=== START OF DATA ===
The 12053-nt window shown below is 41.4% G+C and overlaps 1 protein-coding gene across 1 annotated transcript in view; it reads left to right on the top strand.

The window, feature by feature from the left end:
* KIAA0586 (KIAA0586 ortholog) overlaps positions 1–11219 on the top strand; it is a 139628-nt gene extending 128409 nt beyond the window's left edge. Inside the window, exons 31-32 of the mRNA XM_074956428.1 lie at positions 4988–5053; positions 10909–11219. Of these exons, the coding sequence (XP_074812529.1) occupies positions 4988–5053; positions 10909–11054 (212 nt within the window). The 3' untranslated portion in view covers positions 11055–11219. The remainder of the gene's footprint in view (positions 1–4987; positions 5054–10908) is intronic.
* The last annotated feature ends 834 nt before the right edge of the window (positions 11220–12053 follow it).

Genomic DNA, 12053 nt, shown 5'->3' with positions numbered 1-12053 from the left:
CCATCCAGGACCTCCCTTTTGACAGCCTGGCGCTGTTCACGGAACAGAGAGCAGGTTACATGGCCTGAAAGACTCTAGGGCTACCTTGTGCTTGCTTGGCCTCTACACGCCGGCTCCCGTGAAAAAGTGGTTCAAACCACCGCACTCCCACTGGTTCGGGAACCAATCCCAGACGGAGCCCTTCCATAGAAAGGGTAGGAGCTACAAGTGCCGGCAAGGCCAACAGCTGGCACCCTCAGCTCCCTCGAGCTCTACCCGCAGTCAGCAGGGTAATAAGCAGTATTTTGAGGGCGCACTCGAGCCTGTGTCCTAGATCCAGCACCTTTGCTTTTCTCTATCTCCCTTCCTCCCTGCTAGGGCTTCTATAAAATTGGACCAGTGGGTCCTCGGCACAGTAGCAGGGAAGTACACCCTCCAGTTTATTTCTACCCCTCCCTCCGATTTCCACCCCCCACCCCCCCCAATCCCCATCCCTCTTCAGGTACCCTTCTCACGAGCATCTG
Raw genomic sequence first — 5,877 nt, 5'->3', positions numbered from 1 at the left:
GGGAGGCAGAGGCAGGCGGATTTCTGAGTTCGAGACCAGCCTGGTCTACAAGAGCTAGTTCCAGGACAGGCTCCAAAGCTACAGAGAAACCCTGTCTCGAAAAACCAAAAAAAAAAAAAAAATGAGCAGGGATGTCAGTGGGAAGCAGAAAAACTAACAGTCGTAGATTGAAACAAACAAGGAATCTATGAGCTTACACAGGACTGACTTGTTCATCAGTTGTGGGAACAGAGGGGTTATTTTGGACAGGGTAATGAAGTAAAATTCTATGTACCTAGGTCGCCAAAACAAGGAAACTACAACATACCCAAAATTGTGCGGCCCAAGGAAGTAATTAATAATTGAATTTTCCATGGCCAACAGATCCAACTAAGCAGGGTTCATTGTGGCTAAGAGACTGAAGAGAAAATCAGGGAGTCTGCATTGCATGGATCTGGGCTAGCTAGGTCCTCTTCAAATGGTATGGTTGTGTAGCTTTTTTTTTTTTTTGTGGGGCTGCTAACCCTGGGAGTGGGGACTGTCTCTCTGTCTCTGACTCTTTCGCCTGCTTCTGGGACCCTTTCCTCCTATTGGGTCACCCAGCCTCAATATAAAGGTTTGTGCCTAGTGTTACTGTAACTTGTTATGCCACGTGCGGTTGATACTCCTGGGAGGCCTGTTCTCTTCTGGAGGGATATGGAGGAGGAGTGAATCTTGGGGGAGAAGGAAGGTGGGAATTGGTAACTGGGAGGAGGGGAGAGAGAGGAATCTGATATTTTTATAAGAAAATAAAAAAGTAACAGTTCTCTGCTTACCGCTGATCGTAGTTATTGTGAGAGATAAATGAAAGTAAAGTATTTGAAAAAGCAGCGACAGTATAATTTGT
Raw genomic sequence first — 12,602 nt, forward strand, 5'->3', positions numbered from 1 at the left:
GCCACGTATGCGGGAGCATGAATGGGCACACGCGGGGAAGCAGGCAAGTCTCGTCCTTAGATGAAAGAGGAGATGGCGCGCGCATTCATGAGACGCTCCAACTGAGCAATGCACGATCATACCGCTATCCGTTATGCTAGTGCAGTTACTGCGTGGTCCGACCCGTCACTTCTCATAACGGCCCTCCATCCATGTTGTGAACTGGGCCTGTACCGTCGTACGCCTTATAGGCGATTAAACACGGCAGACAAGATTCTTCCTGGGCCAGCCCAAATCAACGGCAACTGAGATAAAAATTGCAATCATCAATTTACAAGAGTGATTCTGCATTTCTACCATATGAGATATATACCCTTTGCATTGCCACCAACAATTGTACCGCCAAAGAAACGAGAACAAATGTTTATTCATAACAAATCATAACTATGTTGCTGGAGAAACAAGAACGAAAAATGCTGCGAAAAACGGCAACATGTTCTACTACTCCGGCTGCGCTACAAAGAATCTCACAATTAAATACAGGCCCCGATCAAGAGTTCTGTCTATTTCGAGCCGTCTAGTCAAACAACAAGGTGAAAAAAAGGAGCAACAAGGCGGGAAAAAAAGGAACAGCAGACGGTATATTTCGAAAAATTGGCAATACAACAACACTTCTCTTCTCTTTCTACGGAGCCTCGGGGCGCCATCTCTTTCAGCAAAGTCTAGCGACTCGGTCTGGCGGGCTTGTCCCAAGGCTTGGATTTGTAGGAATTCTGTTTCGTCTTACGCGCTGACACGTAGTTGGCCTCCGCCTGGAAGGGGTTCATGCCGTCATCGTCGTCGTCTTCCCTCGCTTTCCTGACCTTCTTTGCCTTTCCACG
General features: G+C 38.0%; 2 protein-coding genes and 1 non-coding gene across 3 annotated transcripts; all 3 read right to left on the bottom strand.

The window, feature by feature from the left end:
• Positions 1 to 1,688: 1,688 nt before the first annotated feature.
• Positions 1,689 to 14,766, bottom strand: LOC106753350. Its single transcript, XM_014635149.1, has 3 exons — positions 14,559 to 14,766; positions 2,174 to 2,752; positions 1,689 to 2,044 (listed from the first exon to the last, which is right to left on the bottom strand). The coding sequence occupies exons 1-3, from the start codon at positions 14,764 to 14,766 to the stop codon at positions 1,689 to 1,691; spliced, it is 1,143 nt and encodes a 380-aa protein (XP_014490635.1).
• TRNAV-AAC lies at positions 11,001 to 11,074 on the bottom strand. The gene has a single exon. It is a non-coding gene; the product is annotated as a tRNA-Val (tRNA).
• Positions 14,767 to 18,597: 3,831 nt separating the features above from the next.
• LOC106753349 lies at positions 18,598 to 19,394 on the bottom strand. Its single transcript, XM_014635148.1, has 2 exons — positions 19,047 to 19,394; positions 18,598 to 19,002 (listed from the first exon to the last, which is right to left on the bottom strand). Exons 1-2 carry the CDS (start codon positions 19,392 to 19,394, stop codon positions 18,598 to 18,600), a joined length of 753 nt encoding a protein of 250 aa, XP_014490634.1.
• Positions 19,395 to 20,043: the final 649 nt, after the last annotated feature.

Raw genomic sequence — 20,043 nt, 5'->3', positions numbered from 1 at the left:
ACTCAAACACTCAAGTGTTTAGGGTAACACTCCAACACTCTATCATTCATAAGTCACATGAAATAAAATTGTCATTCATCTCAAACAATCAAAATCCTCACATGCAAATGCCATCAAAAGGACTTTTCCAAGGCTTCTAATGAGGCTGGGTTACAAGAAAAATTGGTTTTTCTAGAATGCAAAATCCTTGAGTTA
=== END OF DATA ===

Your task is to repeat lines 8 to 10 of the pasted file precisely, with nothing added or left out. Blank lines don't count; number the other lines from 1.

GGGAGGCAGAGGCAGGCGGATTTCTGAGTTCGAGACCAGCCTGGTCTACAAGAGCTAGTTCCAGGACAGGCTCCAAAGCTACAGAGAAACCCTGTCTCGAAAAACCAAAAAAAAAAAAAAAATGAGCAGGGATGTCAGTGGGAAGCAGAAAAACTAACAGTCGTAGATTGAAACAAACAAGGAATCTATGAGCTTACACAGGACTGACTTGTTCATCAGTTGTGGGAACAGAGGGGTTATTTTGGACAGGGTAATGAAGTAAAATTCTATGTACCTAGGTCGCCAAAACAAGGAAACTACAACATACCCAAAATTGTGCGGCCCAAGGAAGTAATTAATAATTGAATTTTCCATGGCCAACAGATCCAACTAAGCAGGGTTCATTGTGGCTAAGAGACTGAAGAGAAAATCAGGGAGTCTGCATTGCATGGATCTGGGCTAGCTAGGTCCTCTTCAAATGGTATGGTTGTGTAGCTTTTTTTTTTTTTTGTGGGGCTGCTAACCCTGGGAGTGGGGACTGTCTCTCTGTCTCTGACTCTTTCGCCTGCTTCTGGGACCCTTTCCTCCTATTGGGTCACCCAGCCTCAATATAAAGGTTTGTGCCTAGTGTTACTGTAACTTGTTATGCCACGTGCGGTTGATACTCCTGGGAGGCCTGTTCTCTTCTGGAGGGATATGGAGGAGGAGTGAATCTTGGGGGAGAAGGAAGGTGGGAATTGGTAACTGGGAGGAGGGGAGAGAGAGGAATCTGATATTTTTATAAGAAAATAAAAAAGTAACAGTTCTCTGCTTACCGCTGATCGTAGTTATTGTGAGAGATAAATGAAAGTAAAGTATTTGAAAAAGCAGCGACAGTATAATTTGT
Raw genomic sequence first — 12,602 nt, forward strand, 5'->3', positions numbered from 1 at the left:
GCCACGTATGCGGGAGCATGAATGGGCACACGCGGGGAAGCAGGCAAGTCTCGTCCTTAGATGAAAGAGGAGATGGCGCGCGCATTCATGAGACGCTCCAACTGAGCAATGCACGATCATACCGCTATCCGTTATGCTAGTGCAGTTACTGCGTGGTCCGACCCGTCACTTCTCATAACGGCCCTCCATCCATGTTGTGAACTGGGCCTGTACCGTCGTACGCCTTATAGGCGATTAAACACGGCAGACAAGATTCTTCCTGGGCCAGCCCAAATCAACGGCAACTGAGATAAAAATTGCAATCATCAATTTACAAGAGTGATTCTGCATTTCTACCATATGAGATATATACCCTTTGCATTGCCACCAACAATTGTACCGCCAAAGAAACGAGAACAAATGTTTATTCATAACAAATCATAACTATGTTGCTGGAGAAACAAGAACGAAAAATGCTGCGAAAAACGGCAACATGTTCTACTACTCCGGCTGCGCTACAAAGAATCTCACAATTAAATACAGGCCCCGATCAAGAGTTCTGTCTATTTCGAGCCGTCTAGTCAAACAACAAGGTGAAAAAAAGGAGCAACAAGGCGGGAAAAAAAGGAACAGCAGACGGTATATTTCGAAAAATTGGCAATACAACAACACTTCTCTTCTCTTTCTACGGAGCCTCGGGGCGCCATCTCTTTCAGCAAAGTCTAGCGACTCGGTCTGGCGGGCTTGTCCCAAGGCTTGGATTTGTAGGAATTCTGTTTCGTCTTACGCGCTGACACGTAGTTGGCCTCCGCCTGGAAGGGGTTCATGCCGTCATCGTCGTCGTCTTCCCTCGCTTTCCTGACCTTCTTTGCCTTTCCACG